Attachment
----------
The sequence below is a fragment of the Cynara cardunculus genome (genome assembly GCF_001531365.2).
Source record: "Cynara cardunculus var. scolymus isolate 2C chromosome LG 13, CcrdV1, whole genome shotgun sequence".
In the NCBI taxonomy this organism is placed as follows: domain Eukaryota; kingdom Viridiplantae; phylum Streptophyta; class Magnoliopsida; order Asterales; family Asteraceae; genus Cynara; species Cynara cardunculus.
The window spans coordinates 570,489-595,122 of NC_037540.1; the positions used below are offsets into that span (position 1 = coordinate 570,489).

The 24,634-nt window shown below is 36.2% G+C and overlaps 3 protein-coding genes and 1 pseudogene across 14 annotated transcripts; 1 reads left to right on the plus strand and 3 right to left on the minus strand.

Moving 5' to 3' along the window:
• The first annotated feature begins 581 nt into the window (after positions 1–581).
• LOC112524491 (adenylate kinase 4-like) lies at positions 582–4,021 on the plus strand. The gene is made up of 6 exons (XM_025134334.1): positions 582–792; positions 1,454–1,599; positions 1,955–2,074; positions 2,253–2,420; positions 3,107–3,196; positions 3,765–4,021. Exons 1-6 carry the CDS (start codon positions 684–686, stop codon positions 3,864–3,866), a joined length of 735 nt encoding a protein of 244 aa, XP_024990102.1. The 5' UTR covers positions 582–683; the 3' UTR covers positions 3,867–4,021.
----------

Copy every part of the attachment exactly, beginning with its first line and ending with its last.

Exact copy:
The sequence below is a fragment of the Cynara cardunculus genome (genome assembly GCF_001531365.2).
Source record: "Cynara cardunculus var. scolymus isolate 2C chromosome LG 13, CcrdV1, whole genome shotgun sequence".
In the NCBI taxonomy this organism is placed as follows: domain Eukaryota; kingdom Viridiplantae; phylum Streptophyta; class Magnoliopsida; order Asterales; family Asteraceae; genus Cynara; species Cynara cardunculus.
The window spans coordinates 570,489-595,122 of NC_037540.1; the positions used below are offsets into that span (position 1 = coordinate 570,489).

The 24,634-nt window shown below is 36.2% G+C and overlaps 3 protein-coding genes and 1 pseudogene across 14 annotated transcripts; 1 reads left to right on the plus strand and 3 right to left on the minus strand.

Moving 5' to 3' along the window:
• The first annotated feature begins 581 nt into the window (after positions 1–581).
• LOC112524491 (adenylate kinase 4-like) lies at positions 582–4,021 on the plus strand. The gene is made up of 6 exons (XM_025134334.1): positions 582–792; positions 1,454–1,599; positions 1,955–2,074; positions 2,253–2,420; positions 3,107–3,196; positions 3,765–4,021. Exons 1-6 carry the CDS (start codon positions 684–686, stop codon positions 3,864–3,866), a joined length of 735 nt encoding a protein of 244 aa, XP_024990102.1. The 5' UTR covers positions 582–683; the 3' UTR covers positions 3,867–4,021.